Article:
The big idea behind BREW is that it seamlessly integrates simple applications with feature phones. The way it does this is kind of misleading. Yes, BREW-powered phones can be programmed in C+ or C++, but for all intents and purposes, BREW works as the pseudo operating system.

While the faux-OS allows you to run native code on each device, you don’t need to code applications for a specific device. This is largely because the runtime library is actually a part of each BREW-powered phone’s on-chip firmware. In other words, BREW is among the most flexible and powerful feature phone development platforms out there.

· Navigation & Basic BREW Development Concepts – Start by downloading the BREW SDK from the Qualcomm site. Once you download the SDK or DevKit from the BREW resources page, you’ll find the Brew Simulator or Emulator, depending on the SDK release.

Throughout the dev process, the simulator offers multiple levels of application signatures: one signature to authenticate you (the developer), and another signature to ensure the application has passed all BREW-related app testing.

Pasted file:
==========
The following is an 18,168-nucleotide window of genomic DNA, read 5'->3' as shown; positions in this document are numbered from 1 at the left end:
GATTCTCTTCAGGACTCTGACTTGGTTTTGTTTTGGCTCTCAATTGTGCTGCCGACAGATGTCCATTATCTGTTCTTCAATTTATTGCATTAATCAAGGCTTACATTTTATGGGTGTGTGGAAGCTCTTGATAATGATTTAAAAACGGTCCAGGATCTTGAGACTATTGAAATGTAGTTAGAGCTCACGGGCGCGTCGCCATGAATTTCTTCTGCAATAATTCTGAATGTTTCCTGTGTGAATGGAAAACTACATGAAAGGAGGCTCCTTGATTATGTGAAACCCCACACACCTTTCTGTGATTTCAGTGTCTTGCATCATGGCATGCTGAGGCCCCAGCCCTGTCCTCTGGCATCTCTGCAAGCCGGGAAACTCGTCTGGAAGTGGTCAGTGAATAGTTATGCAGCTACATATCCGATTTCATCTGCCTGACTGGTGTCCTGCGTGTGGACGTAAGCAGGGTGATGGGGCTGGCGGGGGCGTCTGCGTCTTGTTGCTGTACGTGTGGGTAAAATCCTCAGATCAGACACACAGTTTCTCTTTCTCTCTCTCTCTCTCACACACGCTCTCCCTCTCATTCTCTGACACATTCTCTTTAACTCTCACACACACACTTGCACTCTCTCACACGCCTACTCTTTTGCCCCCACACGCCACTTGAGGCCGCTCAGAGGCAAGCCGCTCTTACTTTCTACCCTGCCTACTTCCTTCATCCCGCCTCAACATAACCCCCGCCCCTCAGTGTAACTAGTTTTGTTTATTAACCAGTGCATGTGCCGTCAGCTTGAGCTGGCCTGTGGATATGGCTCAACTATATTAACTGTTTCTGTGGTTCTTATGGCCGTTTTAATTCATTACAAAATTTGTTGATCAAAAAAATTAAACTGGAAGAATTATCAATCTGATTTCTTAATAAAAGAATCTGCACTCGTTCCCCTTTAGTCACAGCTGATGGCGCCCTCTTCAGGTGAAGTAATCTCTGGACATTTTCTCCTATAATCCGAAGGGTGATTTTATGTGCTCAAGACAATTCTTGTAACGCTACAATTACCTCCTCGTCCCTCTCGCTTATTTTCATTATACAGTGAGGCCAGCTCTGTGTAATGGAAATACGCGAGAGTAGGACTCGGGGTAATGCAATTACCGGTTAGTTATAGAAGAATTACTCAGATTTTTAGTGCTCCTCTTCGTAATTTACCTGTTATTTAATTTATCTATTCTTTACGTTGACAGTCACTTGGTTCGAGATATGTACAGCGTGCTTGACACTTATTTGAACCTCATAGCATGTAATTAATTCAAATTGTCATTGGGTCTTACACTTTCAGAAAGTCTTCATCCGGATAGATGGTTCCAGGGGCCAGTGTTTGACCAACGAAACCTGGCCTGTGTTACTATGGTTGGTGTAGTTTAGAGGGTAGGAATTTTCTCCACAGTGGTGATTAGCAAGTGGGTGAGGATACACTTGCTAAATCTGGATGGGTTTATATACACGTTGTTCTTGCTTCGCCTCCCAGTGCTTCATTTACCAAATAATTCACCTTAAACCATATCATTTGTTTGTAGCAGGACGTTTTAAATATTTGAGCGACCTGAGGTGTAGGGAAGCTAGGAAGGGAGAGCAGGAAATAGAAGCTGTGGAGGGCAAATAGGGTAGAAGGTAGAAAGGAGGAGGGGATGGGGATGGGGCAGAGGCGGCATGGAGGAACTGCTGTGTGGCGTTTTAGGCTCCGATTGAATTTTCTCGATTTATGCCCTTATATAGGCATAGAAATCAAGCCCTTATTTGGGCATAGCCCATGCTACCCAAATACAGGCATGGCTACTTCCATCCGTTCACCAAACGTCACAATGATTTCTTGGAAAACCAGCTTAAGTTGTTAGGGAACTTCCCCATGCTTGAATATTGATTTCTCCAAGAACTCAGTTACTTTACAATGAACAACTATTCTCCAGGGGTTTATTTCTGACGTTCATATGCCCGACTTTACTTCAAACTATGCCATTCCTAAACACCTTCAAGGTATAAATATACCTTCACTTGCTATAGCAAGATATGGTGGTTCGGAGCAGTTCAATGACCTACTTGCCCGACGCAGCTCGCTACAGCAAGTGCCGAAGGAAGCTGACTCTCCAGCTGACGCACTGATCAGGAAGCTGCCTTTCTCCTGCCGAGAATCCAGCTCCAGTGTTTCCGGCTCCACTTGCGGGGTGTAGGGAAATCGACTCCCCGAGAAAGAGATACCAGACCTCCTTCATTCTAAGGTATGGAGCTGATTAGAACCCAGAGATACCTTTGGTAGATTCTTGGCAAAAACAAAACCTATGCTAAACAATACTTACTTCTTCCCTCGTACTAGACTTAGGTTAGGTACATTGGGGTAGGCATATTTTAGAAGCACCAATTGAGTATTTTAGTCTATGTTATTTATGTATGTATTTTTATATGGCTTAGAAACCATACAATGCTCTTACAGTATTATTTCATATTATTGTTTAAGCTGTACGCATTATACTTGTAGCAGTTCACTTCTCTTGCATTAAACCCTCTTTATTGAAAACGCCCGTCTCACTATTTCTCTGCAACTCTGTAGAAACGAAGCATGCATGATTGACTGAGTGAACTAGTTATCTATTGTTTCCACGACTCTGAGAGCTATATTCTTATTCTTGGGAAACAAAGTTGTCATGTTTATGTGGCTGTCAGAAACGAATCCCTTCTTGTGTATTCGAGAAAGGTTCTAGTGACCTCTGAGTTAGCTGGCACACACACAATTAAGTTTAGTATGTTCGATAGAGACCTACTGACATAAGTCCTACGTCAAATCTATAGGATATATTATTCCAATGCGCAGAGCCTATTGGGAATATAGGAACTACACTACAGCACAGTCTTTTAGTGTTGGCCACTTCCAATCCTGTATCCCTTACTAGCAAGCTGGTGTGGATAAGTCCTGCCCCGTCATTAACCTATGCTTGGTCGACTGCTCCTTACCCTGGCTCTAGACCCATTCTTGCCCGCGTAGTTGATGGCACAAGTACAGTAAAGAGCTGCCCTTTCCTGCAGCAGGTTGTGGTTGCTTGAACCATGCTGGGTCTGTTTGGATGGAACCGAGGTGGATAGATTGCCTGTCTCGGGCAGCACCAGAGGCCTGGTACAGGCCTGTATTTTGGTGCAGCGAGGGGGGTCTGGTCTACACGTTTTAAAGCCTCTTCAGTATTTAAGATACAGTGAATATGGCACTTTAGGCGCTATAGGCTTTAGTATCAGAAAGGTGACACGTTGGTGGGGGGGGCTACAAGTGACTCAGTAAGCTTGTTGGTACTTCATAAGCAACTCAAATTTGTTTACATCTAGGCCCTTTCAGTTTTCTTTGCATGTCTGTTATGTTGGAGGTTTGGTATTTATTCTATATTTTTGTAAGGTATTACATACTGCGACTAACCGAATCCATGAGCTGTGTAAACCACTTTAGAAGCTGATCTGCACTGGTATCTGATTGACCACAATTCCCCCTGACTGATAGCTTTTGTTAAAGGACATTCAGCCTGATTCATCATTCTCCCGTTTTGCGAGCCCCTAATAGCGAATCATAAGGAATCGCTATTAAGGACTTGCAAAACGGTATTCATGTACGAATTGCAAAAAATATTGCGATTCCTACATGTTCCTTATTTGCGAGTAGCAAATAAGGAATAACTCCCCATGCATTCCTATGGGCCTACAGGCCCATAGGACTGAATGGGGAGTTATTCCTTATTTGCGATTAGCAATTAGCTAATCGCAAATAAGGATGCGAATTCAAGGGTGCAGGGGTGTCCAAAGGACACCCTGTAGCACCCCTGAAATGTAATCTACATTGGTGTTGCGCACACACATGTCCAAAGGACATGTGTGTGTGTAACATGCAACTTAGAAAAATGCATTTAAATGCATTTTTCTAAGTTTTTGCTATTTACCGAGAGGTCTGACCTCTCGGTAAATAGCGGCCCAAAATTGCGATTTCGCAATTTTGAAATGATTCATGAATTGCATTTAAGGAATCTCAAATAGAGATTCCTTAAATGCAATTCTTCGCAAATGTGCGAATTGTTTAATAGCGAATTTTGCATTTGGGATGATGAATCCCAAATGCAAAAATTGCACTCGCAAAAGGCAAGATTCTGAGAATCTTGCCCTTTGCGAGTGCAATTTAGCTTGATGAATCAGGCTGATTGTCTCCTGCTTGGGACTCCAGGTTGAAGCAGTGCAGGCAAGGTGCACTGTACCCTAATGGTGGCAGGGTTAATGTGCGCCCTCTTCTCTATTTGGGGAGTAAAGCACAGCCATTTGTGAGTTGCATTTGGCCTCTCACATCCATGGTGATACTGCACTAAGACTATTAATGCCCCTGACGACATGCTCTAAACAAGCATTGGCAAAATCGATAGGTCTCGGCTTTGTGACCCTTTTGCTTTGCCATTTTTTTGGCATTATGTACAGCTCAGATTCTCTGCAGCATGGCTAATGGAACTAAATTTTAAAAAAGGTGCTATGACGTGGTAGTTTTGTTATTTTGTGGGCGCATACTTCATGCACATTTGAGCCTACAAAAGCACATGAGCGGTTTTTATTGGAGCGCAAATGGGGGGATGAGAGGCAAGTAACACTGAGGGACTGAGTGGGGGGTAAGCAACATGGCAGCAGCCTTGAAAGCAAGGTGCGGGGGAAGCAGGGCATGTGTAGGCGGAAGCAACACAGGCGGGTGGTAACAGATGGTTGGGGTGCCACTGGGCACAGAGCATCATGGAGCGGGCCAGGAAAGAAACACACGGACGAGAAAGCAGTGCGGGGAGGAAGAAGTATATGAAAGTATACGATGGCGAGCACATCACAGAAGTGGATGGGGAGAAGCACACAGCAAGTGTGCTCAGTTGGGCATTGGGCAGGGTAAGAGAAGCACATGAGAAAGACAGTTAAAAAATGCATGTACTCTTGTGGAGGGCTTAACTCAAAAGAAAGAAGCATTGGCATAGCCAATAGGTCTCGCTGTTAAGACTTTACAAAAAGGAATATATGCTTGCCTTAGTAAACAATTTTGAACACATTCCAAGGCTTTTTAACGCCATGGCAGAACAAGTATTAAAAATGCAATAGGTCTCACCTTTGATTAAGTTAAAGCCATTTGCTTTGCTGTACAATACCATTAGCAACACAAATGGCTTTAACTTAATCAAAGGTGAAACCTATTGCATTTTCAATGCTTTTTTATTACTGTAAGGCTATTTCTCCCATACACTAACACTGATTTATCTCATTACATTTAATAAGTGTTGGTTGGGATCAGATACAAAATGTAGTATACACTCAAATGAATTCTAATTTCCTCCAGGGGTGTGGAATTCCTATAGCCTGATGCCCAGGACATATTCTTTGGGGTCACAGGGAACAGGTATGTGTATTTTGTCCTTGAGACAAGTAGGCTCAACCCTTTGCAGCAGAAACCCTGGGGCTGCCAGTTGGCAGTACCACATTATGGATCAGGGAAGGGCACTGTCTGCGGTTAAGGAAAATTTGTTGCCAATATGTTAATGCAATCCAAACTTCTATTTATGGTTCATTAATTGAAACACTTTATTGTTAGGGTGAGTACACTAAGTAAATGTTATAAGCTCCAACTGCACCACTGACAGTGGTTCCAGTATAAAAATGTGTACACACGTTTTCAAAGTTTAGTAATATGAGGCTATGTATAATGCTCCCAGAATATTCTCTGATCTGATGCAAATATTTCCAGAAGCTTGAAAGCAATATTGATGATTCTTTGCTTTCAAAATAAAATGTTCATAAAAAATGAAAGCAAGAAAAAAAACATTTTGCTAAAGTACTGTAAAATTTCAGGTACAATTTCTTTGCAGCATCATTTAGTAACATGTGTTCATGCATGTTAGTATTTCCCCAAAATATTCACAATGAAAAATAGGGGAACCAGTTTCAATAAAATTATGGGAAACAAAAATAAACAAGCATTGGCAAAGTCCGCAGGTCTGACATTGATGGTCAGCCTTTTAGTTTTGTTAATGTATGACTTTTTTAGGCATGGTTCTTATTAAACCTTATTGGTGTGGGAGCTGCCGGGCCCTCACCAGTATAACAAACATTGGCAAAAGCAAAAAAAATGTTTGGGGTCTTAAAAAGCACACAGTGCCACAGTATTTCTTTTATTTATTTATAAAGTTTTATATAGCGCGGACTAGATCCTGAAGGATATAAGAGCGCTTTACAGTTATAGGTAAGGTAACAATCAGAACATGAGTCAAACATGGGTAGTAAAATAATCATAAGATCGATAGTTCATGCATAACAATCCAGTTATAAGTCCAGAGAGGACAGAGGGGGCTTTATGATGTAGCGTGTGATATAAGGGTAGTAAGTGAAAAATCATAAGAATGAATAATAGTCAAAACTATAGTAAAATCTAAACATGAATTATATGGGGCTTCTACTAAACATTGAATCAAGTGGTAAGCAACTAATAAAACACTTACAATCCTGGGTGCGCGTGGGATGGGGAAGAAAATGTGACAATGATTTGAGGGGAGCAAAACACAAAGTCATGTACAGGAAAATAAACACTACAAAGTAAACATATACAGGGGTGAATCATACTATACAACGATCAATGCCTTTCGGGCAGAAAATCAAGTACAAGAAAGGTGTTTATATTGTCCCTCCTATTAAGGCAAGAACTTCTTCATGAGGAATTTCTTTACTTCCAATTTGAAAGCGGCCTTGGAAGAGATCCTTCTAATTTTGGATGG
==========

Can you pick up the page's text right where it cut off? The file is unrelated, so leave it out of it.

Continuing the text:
Testing apps involves transferring them to-and-from a BREW-powered handset via USB using the Brew AppLoader tool built by Qualcomm. If the app isn’t configured correctly, BREW will automatically delete the app once you restart the phone. From here, apps can be deleted and removed from the handset via USB to free up onboard memory for further app testing.

Symbian

· About – While the Nokia-owned Symbian OS has recently been re-tooled to focus on smartphone development; its history is in feature phone development. The platform is based in C++ programming, but there tends to be multiple issues with the Symbian platform to date. Essentially, Nokia had big plans for the OS – mainly to provide a development community with a repository of standardized code to work with – but third-party developers own much of the code. This essentially means that only a select number of development firms have access to the full source code.

In 2010, the development platform was switched over to open source, which marks the largest open-source code migration in the history of mobile development.

· Basic Symbian Development Concepts – The bad news is that the Symbian development platform is fairly complex. The good news is that once you wrap your head around it, it can prove to be a powerful platform for feature phone development.

For starters, the platform is fairly versatile. While the bulk of apps are programmed in C++, you can easily code with languages as diverse as Python, Java ME, Flash Lite, Ruby and .NET.

Downloading the SDK will reveal some crucial components you’ll need to spend some time with – namely the header files, library files and the Windows-based emulator.